Look, it's clear you have decided that the way Bitcoin was meant to evolve isn't to your personal liking. That's fine. Go make an alt coin where your founding documents state that it's intended to always run on a 2015 Raspberry Pi, or whatever it is you mean by "small device". Remove SPV capability from the protocol so everyone has to fully validate. Make sure that's the understanding that everyone has from day one about what your alt coin is for. Then when someone says, gee, it'd be nice if we had some more capacity, you or someone else can go point at the announcement emails and say "no, GregCoin is meant to always be verifiable on small devices, that's our social contract and it's written into the consensus rules for that reason".Now that I've established the "small device" text you're railing on here actually came from the system's creator prior to your involvement, can I expect an admission that your own "personal liking" doesn't have special authority over the system? But I hope you don't create an altcoin: I think it's possible to find ways to accommodate people with very different preferences under one tent, and if we are to build and support a worldwide system we must find those ways rather than fragmenting the marketplace.
Google "bitcoin mining calculator", input your hashrate, and it will tell you how much you can earn right now, on average. Note that the difficulty will change in the future so your earnings will not stay the same. Also note that with most pools actual earnings vary with luck. Finally, avoid the typical newbie mistake of confusing TH/s and GH/s. 1 TH/s = 1000 GH/s. Revival/rebase of #11085 Adds a new command sethdseed which allows you to either set or generate a new HD seed to be used. A new keypool can be generated or the original one kept and new keys added... Moore’s Law works. Storage: 100MB block, always full, is 5TB /yr. 5 TB HD costs <1 BTC. If you were actually filling 100MB blocks every 10 min, a 5 TB HD would be way less than 1 BTC. CPU, RAM: Have you tried v0.10? So fast!! v0.11, pruning? Blockchain down to 1GB!!! Larger Blocks - Big O n2 is not that bad! it’s polynomial! If it were 2n, then it wouldn’t scale While the total network c Bitcoin days destroyed (BDD) was first introduced as a concept in 2011, two years after the creation of the bitcoin cryptocurrency. People were already beginning to develop blockchain metrics to ... ASIC mining rapidly improved until running headlong into Moore’s Law (1 ASIC today = ~212 ASICs first-gen) A comment from Reddit on different hardware types Size of the network today. It is important to note that the absolute rate at which bitcoin is paid out globally does not change based on the number of miners. It is actually determined by a fixed supply schedule. In the early days it was ...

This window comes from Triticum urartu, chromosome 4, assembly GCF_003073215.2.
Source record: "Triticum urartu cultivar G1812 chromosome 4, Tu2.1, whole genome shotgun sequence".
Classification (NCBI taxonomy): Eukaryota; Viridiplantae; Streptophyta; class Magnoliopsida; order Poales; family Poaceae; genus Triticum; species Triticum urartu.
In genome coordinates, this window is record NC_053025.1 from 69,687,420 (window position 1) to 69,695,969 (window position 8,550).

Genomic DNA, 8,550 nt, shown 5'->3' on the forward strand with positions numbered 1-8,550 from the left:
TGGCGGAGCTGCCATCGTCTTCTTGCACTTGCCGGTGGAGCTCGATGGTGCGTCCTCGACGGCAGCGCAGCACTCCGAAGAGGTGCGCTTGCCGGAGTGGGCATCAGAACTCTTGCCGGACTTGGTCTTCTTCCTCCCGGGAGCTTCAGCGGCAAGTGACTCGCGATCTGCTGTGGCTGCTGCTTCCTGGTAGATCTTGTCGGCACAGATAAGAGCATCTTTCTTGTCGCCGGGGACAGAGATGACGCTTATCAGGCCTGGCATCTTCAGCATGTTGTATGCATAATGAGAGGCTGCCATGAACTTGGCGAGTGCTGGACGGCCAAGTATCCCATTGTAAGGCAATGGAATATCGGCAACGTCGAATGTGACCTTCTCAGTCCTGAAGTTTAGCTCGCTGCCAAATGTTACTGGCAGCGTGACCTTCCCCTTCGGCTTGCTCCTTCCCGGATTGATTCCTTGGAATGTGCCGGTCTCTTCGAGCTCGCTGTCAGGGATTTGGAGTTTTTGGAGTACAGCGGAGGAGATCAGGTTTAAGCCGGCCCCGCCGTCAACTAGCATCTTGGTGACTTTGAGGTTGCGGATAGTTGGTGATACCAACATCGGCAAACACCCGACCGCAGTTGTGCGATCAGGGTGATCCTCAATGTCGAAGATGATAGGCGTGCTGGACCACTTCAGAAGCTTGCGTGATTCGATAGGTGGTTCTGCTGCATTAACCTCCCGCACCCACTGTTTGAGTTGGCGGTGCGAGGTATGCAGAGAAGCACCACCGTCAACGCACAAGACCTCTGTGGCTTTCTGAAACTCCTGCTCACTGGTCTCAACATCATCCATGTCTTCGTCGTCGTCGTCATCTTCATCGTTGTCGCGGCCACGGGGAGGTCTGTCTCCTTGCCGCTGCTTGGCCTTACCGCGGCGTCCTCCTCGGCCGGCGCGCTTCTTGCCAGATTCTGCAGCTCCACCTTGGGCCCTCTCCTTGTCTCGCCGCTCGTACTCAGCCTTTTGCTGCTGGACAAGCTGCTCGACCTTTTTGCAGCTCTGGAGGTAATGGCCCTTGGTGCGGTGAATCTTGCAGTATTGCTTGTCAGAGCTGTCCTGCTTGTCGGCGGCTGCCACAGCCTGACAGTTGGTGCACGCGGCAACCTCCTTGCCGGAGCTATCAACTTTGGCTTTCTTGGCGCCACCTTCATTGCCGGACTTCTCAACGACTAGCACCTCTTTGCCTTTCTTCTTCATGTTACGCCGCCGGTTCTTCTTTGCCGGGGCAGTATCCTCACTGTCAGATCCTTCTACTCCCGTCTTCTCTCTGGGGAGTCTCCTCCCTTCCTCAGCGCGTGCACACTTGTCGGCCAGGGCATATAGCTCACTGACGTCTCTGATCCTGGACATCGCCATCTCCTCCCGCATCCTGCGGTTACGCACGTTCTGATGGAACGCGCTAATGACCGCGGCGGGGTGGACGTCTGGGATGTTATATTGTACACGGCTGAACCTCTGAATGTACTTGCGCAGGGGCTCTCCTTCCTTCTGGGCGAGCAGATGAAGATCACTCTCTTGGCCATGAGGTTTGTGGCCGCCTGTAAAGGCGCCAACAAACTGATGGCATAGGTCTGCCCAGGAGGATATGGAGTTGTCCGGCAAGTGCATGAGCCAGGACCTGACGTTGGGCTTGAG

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Thanks for watching! For donations: Bitcoin - 1CpGMM8Ag8gNYL3FffusVqEBUvHyYenTP8 Credit: Chris Cannucciari http://www.admycoin.com Check out our website for ICO info. Check Top 100 Richest Bitcoin Address: https://steemit.com/bitcoin/@adv... For more information: https://www.bitcoinmining.com and https://www.weusecoins.com What is Bitcoin Mining? Have you ever wondered how Bitcoin is generated? T... Bitcoin represents the first working example of Triple Entry Accounting and with it comes the increase in economic activity starting with decentralized currency as part of a new value exchange ... The virtual goldrush to mine Bitcoin and other cryptocurrencies leads us to Central Washington state where a Bitcoin mine generates roughly $70,000 a day min...